23. Gillooly JF (2000) Effect of body size and temperature on generation time in zooplankton. J Plankton Res 22:241CrossRefGoogle Scholar
  24. Griffin JN, Méndez V, Johnson AF, Jenkins SR, Foggo A (2009) Functional diversity predicts overyielding effect of species combination on primary productivity. Oikos 118:37–44CrossRefGoogle Scholar
  25. Gripenberg S, Roslin T (2007) Up or down in space? Uniting the bottom-up versus top-down paradigm and spatial ecology. Oikos 116:181–188CrossRefGoogle Scholar
  26. Hall CAS, Moll R (1975) Methods of assessing aquatic primary productivity. In: Lieth H, Whittaker RH (eds) Primary productivity of the biosphere. Spriger-Verlag, New York, NY, pp 19–53 Google Scholar
  27. Halpern BS, Borer ET, Seabloom EW, Shurin JB (2005) Predator effects on herbivore and plant stability. Ecol Lett 8:189–194CrossRefGoogle Scholar
  28. Halpern BS, Cottenie K, Broitman BR (2006) Strong top-down control in southern California kelp forest ecosystems. Science 312:1230–1232PubMedCrossRefGoogle Scholar
  29. Hooper DU, Chapin FS, Ewel JJ, Hector A, Inchausti P, Lavorel S, Lawton JH, Lodge DM, Loreau M, Naeem S, Schmid B, Setala H, Symstad AJ, Vandermeer J, Wardle DA (2005) Effects of biodiversity on ecosystem functioning: a consensus of current knowledge. Ecol Monogr 75:3–35CrossRefGoogle Scholar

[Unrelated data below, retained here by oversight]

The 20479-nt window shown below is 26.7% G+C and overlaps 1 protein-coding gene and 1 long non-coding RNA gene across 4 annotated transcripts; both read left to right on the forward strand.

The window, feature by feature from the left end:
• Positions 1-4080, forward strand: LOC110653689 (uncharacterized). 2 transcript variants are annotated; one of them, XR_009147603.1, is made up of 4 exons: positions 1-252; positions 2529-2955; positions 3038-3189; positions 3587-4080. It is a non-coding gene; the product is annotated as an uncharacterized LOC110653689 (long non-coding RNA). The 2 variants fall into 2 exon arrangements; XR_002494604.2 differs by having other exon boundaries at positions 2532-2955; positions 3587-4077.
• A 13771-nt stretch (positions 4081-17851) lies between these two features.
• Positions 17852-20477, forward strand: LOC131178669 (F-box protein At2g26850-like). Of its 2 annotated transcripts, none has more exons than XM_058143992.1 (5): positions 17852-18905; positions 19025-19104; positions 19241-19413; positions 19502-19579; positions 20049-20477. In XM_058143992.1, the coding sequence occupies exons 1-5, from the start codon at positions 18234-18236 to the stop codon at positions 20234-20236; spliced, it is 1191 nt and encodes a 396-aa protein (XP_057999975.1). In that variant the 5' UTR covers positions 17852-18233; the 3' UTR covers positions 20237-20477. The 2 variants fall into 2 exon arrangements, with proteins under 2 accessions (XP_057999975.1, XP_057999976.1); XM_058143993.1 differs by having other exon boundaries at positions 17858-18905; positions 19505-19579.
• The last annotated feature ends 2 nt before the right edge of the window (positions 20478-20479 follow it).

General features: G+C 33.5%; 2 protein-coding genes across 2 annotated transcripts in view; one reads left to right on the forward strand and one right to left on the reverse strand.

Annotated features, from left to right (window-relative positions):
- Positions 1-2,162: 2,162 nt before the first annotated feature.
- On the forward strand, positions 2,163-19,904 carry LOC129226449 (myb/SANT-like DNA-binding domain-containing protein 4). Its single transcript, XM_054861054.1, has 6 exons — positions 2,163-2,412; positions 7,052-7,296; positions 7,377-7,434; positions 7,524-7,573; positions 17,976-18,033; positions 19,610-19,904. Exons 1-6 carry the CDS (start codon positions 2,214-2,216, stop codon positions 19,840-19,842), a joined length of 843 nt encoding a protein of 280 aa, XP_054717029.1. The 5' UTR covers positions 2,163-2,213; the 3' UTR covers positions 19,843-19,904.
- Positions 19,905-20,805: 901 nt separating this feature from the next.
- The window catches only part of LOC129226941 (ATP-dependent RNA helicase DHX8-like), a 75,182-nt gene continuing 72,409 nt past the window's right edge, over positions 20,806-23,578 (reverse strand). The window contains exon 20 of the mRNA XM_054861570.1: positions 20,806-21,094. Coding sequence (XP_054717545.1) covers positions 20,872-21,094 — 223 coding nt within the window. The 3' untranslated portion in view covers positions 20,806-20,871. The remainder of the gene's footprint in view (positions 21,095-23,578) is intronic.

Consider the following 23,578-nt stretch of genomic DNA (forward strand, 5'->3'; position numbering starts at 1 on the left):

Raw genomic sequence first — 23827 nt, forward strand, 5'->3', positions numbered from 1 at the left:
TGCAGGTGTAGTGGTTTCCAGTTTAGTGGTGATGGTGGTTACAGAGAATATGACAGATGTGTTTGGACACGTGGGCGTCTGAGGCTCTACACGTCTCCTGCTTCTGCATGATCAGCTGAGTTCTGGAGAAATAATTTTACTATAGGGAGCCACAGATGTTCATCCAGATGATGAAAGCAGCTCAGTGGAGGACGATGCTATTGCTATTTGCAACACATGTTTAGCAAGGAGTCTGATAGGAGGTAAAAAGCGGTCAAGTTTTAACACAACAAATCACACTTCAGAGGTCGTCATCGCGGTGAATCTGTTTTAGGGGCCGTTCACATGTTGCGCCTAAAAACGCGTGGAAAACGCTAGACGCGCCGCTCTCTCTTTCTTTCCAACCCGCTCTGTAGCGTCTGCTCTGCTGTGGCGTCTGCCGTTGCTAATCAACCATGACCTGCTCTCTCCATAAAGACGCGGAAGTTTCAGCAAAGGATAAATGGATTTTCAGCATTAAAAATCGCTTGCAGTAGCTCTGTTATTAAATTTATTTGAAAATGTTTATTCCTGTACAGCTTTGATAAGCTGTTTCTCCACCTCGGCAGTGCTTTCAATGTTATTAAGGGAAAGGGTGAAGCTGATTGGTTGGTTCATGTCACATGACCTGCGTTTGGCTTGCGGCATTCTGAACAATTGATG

30. Jackson JBC, Kirby MX, Berger WH, Bjorndal KA, Botsford LW, Bourque BJ, Bradbury RH, Cooke R, Erlandson J, Estes JA, Hughes TP, Kidwell S, Lange CB, Lenihan HS, Pandolfi JM, Peterson CH, Steneck RS, Tegner MJ, Warner RR (2001) Historical overfishing and the recent collapse of coastal ecosystems. Science 293:629–638PubMedCrossRefGoogle Scholar
  31. Jennings S, Kaiser MJ (1998) The effects of fishing on marine ecosystems. Adv Mar Biol 34:268–352Google Scholar
  32. Knowlton N, Jackson JBC (2008) Shifting baselines, local impacts, and global change on coral reefs. PLoS Biol 6(2):e54Google Scholar
  33. Krebs CJ (2001) Ecology: the experimental analysis of distribution and abundance, 5th edn. Benjamin Cummings, New YorkGoogle Scholar
  34. Lande R, Engen S, Sæther BE (2003) Stochastic population dynamics in ecology and conservation. Oxford University Press, OxfordCrossRefGoogle Scholar
  35. Larkin PA (1979) Predator-prey relations in fishes: an overview of the theory. Sport Fishing Institute, WashingtonGoogle Scholar
  36. Michener LK, Kaufman L (2007) Stable isotope ratios as tracers in marine food webs: an update. In: Michener R, Lajtha K (eds) Stable isotopes and ecology in environmental science. Blackwell, Oxford, pp 238–282Google Scholar
  37. Mooney K, Halitschke R, Kessler A, Agrawal A (2010) Evolutionary trade-offs in plants mediate the strength of trophic cascades. Science 327:1642–1644PubMedCrossRefGoogle Scholar
  38. Myers RA, Baum JK, Shepherd TD, Powers SP, Peterson CH (2007) Cascading effects of the loss of apex predatory sharks from a Coastal Ocean. Science 315:1846–1850PubMedCrossRefGoogle Scholar